This flawed made-for-cable feature takes a darkly humorous look at the rivalry betwen media moguls Rupert Murdoch and Ted Turner.
Competing to buy a pro-football team, egotistical multi-millionaires Lionel Powers (Gabriel Byrne) and Julian Messenger (Ben Kingsley) use dirty tricks--including blackmail and lewd disclosures to a tabloid TV show--to undermine each other's efforts. Unable to solve their problem during a meeting
in the desert, their war gets personal: Messenger's son and grandson are slammed with sex-assault raps and Powers' wife Ariel (Mimi Rogers) is revealed publicly to be a transsexual male prostitute; Messenger even threatens to disclose information about Powers' top-shelf penile implant.
Meanwhile, a working-class couple is grievously affected by Powers' acquisition of a phone company (part of his escalating campaign against Messenger): Jerry Pascoe (Chris Mulkey) loses his job when Powers eliminates many jobs; his struggle to find a new job causes him to argue with his wife Rita
(Illeana Douglas) and go on a drunken spree. He winds up having sex with a woman in his pickup truck. When his two children ride by in a schoolbus, he becomes disraught and runs after the bus, eventually causing it to crash in front of his house; his children are instantly killed.
Back at Powers' manse, his son is killed in a helicopter crash that Powers blames on his loyal gay assistant, Alan Blanchard (Jeffrey Tambor). Demoralized after being fired by Powers, Blanchard commits suicide. With Messinger disclosing his next devious move (a plan to reveal that Powers' father
was an informer while serving as an inmate in a concentation camp), Powers finally agrees to a team co-ownership agreement. One year later, the Pascoes are seen on a talk show discussing their tragic loss.
From the outset, it's obvious that WEAPONS is intended as a broad lampoon of the real-life competition between moguls Murdoch and Turner. Despite its comic trappings, the film clearly intends to impart a message about the ways in which the few control the many. It also focuses on the common folk
who are helpless pawns of these corporate giants--these men-in-the-middle are manipulated, blackmailed, and hung out to dry in public view. The way the film develops, however, the dark humor that could have clearly underscored this bitter message soon disappears, giving way to a more vicious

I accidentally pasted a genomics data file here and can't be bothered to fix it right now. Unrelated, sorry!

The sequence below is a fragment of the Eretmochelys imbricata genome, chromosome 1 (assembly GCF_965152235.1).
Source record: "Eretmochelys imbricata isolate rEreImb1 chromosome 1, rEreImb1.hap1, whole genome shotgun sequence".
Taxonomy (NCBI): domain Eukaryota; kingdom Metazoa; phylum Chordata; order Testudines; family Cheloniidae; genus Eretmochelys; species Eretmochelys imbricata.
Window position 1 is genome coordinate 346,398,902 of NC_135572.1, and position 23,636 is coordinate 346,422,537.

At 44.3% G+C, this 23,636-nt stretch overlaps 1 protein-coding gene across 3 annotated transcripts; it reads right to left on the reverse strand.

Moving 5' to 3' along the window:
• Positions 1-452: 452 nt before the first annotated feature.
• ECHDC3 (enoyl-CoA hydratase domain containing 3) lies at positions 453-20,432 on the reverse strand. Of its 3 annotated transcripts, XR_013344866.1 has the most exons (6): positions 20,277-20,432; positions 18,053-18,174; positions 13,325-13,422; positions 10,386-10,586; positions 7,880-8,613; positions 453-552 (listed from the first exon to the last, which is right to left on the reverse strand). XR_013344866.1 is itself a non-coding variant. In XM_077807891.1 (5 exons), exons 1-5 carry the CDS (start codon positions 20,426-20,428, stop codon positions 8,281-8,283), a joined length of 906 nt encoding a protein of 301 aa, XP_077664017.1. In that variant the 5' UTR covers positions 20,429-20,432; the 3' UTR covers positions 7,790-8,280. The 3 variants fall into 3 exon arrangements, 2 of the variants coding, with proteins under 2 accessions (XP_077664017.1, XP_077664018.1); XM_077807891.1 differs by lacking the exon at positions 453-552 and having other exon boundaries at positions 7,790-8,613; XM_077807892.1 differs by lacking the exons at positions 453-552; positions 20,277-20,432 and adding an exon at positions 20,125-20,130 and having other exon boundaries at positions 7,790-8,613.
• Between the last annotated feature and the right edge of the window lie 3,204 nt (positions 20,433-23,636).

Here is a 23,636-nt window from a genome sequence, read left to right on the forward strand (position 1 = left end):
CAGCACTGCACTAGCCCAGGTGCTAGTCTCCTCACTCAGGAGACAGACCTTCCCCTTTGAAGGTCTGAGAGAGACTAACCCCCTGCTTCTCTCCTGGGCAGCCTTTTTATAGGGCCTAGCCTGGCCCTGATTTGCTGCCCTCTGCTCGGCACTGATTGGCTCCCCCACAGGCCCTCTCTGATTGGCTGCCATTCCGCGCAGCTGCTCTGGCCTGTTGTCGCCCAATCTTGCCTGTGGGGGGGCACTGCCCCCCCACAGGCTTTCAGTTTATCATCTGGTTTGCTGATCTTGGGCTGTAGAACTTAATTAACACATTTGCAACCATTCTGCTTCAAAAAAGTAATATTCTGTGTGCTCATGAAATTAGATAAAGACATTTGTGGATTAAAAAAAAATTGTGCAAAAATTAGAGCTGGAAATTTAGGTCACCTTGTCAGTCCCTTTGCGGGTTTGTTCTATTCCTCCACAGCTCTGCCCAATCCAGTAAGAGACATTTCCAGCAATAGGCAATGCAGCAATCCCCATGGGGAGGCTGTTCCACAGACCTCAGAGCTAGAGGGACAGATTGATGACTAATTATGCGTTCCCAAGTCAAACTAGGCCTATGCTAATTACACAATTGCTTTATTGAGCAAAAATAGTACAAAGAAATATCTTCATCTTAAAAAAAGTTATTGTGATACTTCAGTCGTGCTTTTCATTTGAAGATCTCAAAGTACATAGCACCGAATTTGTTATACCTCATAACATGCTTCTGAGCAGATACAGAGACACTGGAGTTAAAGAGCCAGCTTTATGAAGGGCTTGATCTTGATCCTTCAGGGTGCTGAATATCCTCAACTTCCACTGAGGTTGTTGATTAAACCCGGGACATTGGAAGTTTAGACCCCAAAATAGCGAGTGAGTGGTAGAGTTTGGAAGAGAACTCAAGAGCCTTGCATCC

approach that winds up losing sight of the film's original objectives. Director Steven Surjik (WAYNE'S WORLD 2) does a capable job of presenting supporting characters that provoke concern, but WEAPONS is derailed by its script, the creation of seasoned comedy veteran Larry Gelbart (TOOTSIE,
NEIGHBORS). Gelbart meanders away from the Powers-Messenger story line with the unnecessary subplot concerning the Pascoes; this unfortunate diversion significantly slows down the picture and blunts its comic impact.
On the plus side, the film benefits from eye-catching camerawork from cinematographer Alar Kivilo, solid editing from Zach Staenberg, and excellent lead performances by Byrne and former Oscar-winner Kingsley (GHANDI). Both manage to restrain themselves just enough to avoid turning Powers and
Messenger into heartless caricatures. Mimi Rogers, as Powers' kinky, "altered" wife, and Jeffrey Tambor as the gay assistant, lend solid dramatic support. (Extreme profanity, adult situations, sexual situations.)
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- Released: 1997
- Rating: R
- Review: This flawed made-for-cable feature takes a darkly humorous look at the rivalry betwen media moguls Rupert Murdoch and Ted Turner. Competing to buy a pro-football team, egotistical multi-millionaires Lionel Powers (Gabriel Byrne) and Julian Messenger (Ben… (more)